Picture our forefather Moses as a child, standing outside a swimming pool, waving to other children in the pool. They look confused because the pool waters have been parted.

“The other kids always hated it when little Moses came to the pool,” reads the caption on the card.

This is Hallmark’s latest gambit into the specialty field, with humorous Passover greeting cards under its L’chayim: To Life label. According to American Greetings research, Passover is one of the top three Jewish greeting-card occasions. (What is the fourth? The Fast of Esther?) Hallmark’s L’chayim label came about after the company conducted a survey in 2000 and found that people want cards that reflect “individual lifestyles or cultural heritage,” and they have a “renewed interest in humor.”

But the fifth question is, do they work?

“A Seder Plate for the New Millennium,” tries to poke fun at today’s health craze mentality. The shankbone is tofu-on-a-stick; the eggs are Egg Beaters, a cholesterol-free alternative, and the bitter herb is espresso.

Another Moses card pictures the leader as a lifeguard, splitting the ocean on a swimmer. “Before the Exodus, Moses worked as a lifeguard at the public beach.”

Not all the cards attempt cynical humor. One features an animal figure surrounded by hearts saying, “Happy Passover …” and on the inside it says, “With Matzah Love.”

Some of the most clever Passover cards can be found online (for a fee) at the American Greetings Web site (www.americangreetings.com), which features animated, interactive cards such as “Find the Afikoman” and “The Official Matzah Cooking Survival Guide.”

Some cards are evergreen, like “The Lost Tribe,” where the Whinesteins, “the only family that didn’t make it across the desert” each voice their individual complaints, like “For this, we left Egypt?” and “Are we there yet?”

When you get one of these cards in the mail, you know that we almost are.

 

Oy Mom! What to Say?


You’ve bought the perfume. You’ve ordered the flowers. You’ve reserved the brunch. You forgot the card.

Picking out exactly the right thing to say to mom on her special day is not easy. The funny cards aren’t very Jewish; the Jewish cards aren’t very funny.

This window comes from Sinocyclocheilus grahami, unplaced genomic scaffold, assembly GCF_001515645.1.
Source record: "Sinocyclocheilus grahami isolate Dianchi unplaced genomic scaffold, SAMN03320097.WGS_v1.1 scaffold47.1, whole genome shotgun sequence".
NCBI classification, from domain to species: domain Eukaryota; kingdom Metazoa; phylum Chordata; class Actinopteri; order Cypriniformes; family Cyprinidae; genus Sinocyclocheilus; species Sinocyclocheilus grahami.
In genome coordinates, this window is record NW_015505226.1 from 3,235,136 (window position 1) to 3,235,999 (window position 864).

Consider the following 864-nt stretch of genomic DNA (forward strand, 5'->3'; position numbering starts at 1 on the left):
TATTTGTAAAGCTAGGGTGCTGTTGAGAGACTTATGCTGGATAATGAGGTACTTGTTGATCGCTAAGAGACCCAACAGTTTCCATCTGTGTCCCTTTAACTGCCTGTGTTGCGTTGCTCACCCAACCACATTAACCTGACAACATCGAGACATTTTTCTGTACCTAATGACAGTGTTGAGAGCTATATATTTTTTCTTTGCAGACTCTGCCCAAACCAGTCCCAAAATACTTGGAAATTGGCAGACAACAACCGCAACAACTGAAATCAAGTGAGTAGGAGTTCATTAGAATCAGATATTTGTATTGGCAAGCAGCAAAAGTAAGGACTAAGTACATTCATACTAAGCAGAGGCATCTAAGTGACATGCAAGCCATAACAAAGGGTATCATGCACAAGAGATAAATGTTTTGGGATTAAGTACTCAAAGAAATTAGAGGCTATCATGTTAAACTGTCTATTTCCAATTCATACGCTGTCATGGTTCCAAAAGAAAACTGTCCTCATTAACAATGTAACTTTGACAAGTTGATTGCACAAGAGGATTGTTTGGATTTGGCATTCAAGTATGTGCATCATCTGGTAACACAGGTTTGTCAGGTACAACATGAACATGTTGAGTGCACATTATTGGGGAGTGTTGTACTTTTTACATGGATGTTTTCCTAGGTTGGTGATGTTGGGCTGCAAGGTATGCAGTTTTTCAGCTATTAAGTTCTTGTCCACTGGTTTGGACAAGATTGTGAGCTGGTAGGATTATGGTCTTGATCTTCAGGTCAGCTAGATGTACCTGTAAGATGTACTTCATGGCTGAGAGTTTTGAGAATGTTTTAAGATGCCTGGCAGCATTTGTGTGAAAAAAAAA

Then you spot a black-and-white card with a picture of a woman in a housedress and slippers holding up some clothes. The front says, “Schmataphobic” — the inside says, “I Have a Fear of Old Clothing.”

Somehow, this card channeled the spirit of your mother.

“Jews have always relied on laughter to get through tough times,” said Riva Scher, who with friend Sue Kupcinet created Yenta Sentiments, where the motto is: “Have we got a card for you!”

Scher, of Tarzana, and Kupcinet, who lives in Encino, met in 1998 and became friends in 1999, when Scher asked Kupcinet to proofread a book she wrote.

“Neither of us wanted to be yentas,” Kupcinet told The Journal.

The idea for the line started in 2001, when the youthful-looking grandmothers saw what they thought was a sign for Yenta Tattoos (it turns out the word was Yona) and wanted to make tattoos for Jews, such as a heart with “Bubbe Loves Zayde” inside. Since Jewish law forbids tattoos, the idea evolved into greeting cards.

The cards, which can currently be found in the Chicago area and locally at eateries like Fromin’s and Factors, were rejected by several stores in the Fairfax area, because the owners thought them too offensive.

Each of the cards features a funny saying such as, “I Plotz. Therefore I am,” and old pictures of the family members of its creators. They will use photos of other people’s families, provided the pictures are more than 25 years old or they have permission from the photographer.

The women hope to expand the business to include magnets, bookmarks and sticky notes and hope buyers at the New York International Gift Fair in August kvell over their creations. They agree that writing the cards has been a very therapeutic experience.

“These words were made for smiling,” Kupcinet said.

To order the cards, visit

Do Party Invites Right


Invitations? Eliminate the possible problems way ahead of time. Have you asked your parents and your in-laws to give you a list? When you do, give them a number. When you ask for a list of 30 from each side, it is so much better than receiving 50 from one set of parents and 100 from the other. Add to that total another 30 of your friends and maybe 30 from your child. So 30 from each side turns out to be 120 — or more depending on who’s doing the counting.

What other problems, you ask? Remember when someone mistakenly forgot to include Aunt Saydie? Remember how one side of the family did not speak to the other side for a long time? While that may sound like a good thing, it really isn’t.

After you make the master list of 30 from each side plus your 30, it is a very good idea to give each set of grandparents a master list to proofread for errors. The errors being, of course, that you are inviting or not inviting someone that may cause a big problem. Let’s have no surprises here. It is amazing how someone may remember, "Look, we forgot so-and-so."